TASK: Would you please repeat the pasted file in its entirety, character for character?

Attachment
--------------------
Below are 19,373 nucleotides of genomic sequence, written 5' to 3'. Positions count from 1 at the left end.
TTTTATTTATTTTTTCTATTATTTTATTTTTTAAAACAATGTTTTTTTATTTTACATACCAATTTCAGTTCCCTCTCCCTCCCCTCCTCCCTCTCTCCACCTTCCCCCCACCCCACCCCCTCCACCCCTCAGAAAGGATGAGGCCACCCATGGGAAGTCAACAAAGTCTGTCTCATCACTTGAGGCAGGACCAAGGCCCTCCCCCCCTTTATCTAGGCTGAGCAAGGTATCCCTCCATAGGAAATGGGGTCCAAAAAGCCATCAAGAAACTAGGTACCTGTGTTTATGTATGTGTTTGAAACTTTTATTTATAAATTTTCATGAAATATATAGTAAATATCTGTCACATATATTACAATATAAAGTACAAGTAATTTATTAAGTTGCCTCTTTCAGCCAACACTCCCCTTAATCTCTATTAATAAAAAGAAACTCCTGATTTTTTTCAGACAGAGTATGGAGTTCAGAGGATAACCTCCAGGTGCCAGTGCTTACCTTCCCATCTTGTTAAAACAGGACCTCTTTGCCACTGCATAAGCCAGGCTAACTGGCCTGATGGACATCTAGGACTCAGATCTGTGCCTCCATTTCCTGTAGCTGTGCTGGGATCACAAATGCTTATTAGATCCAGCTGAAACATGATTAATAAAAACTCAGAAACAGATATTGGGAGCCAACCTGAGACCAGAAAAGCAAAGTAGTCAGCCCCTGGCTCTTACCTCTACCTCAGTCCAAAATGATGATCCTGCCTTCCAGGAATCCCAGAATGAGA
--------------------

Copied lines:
Below are 19,373 nucleotides of genomic sequence, written 5' to 3'. Positions count from 1 at the left end.
TTTTATTTATTTTTTCTATTATTTTATTTTTTAAAACAATGTTTTTTTATTTTACATACCAATTTCAGTTCCCTCTCCCTCCCCTCCTCCCTCTCTCCACCTTCCCCCCACCCCACCCCCTCCACCCCTCAGAAAGGATGAGGCCACCCATGGGAAGTCAACAAAGTCTGTCTCATCACTTGAGGCAGGACCAAGGCCCTCCCCCCCTTTATCTAGGCTGAGCAAGGTATCCCTCCATAGGAAATGGGGTCCAAAAAGCCATCAAGAAACTAGGTACCTGTGTTTATGTATGTGTTTGAAACTTTTATTTATAAATTTTCATGAAATATATAGTAAATATCTGTCACATATATTACAATATAAAGTACAAGTAATTTATTAAGTTGCCTCTTTCAGCCAACACTCCCCTTAATCTCTATTAATAAAAAGAAACTCCTGATTTTTTTCAGACAGAGTATGGAGTTCAGAGGATAACCTCCAGGTGCCAGTGCTTACCTTCCCATCTTGTTAAAACAGGACCTCTTTGCCACTGCATAAGCCAGGCTAACTGGCCTGATGGACATCTAGGACTCAGATCTGTGCCTCCATTTCCTGTAGCTGTGCTGGGATCACAAATGCTTATTAGATCCAGCTGAAACATGATTAATAAAAACTCAGAAACAGATATTGGGAGCCAACCTGAGACCAGAAAAGCAAAGTAGTCAGCCCCTGGCTCTTACCTCTACCTCAGTCCAAAATGATGATCCTGCCTTCCAGGAATCCCAGAATGAGA